Cllr. Moses Paegar, one of the lead lawyers for Senator Varney G. Sherman of Grand Cape Mount County indicted in the Global Witness bribery scandal yesterday clarified that there is no request before Criminal Court ‘C’ regarding televising the trial as being assured by Cllr. Fonati Koffa, head of the Special Presidential Task Force.
Cllr. Paegar, who is also the president of the Liberian National Bar Association (LNBA) argued that there is not a single request from the court in that direction.
“If they were interested in televising the entire case they would have done that by filing an application to the court of which a copy would be sent to us, lawyers,” Cllr. Paegar noted when he spoke with the Daily Observer via mobile phone.
He added, “But, nothing has been filed so how would they inform Liberians that the case would be on television?”
“We are not going to dignify or rebut it,” Cllr. Paegar emphasized.
Prior to Cllr. Paegar’s assertion, Cllr. Koffa while being interviewed by Frontpage Africa newspaper said, “Our intent is to negotiate with the court to allow the public both locally and internationally to watch the trial in real time to ensure transparent justice during the course of the trial.”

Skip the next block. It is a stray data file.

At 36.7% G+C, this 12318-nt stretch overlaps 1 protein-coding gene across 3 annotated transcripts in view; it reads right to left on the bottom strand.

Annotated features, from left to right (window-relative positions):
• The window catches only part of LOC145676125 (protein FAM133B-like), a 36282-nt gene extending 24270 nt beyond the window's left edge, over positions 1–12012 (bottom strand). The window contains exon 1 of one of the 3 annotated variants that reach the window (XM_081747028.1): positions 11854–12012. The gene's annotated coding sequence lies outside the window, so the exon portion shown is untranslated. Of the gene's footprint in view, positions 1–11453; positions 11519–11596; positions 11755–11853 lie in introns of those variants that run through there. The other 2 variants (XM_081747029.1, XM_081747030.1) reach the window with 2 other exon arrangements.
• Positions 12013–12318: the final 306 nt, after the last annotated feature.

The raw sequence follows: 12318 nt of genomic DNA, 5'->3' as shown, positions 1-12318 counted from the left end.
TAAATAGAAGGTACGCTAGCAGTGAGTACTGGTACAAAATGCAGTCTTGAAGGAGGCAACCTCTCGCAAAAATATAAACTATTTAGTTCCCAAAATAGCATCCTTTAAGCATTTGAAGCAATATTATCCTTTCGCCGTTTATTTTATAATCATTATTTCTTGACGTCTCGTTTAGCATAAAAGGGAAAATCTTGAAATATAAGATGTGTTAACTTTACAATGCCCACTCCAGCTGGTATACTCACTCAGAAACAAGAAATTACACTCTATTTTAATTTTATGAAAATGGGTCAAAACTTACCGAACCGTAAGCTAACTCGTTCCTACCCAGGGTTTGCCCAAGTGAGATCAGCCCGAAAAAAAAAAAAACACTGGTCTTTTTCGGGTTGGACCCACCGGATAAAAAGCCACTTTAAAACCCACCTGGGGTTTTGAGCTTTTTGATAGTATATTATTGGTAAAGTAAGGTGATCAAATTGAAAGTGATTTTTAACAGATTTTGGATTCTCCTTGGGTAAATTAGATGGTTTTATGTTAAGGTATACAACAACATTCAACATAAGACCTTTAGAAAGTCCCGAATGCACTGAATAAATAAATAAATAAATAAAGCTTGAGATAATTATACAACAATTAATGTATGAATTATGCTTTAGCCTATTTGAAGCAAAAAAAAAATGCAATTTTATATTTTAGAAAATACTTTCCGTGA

“This is part of transparent justice. The jury will be aware that the public is watching them and the international community also will be watching it live, while the trial is going on,” Cllr. Koffa assured.
He added “We will be able to go to the taskforce’s website and watch the trial on national television.”
However, under the law, and many local rules of court prohibit the photographing, broadcasting or televising of court proceedings.
The rules against televising and photographing were adopted, and are almost universally accepted, as a guide to judges in their endeavor to assure every person of his right to fair trial, Cllr. Tiawan Gongloe told the Observer via mobile phone.
“Even, if there were to be the televising of a case, that needs to meet the parties’ and judge’s agreement,” Cllr. Gongloe indicated.
According to him, the opposing party has the legal right to object to the proposal.
“Except as permitted by the individual judge, the use of cameras, television or other recording or broadcasting equipment is prohibited in a courtroom or in the immediate vicinity of a courtroom,” Gongloe emphasized, adding, “They have to obtain permission from the judge before making that public announcement.”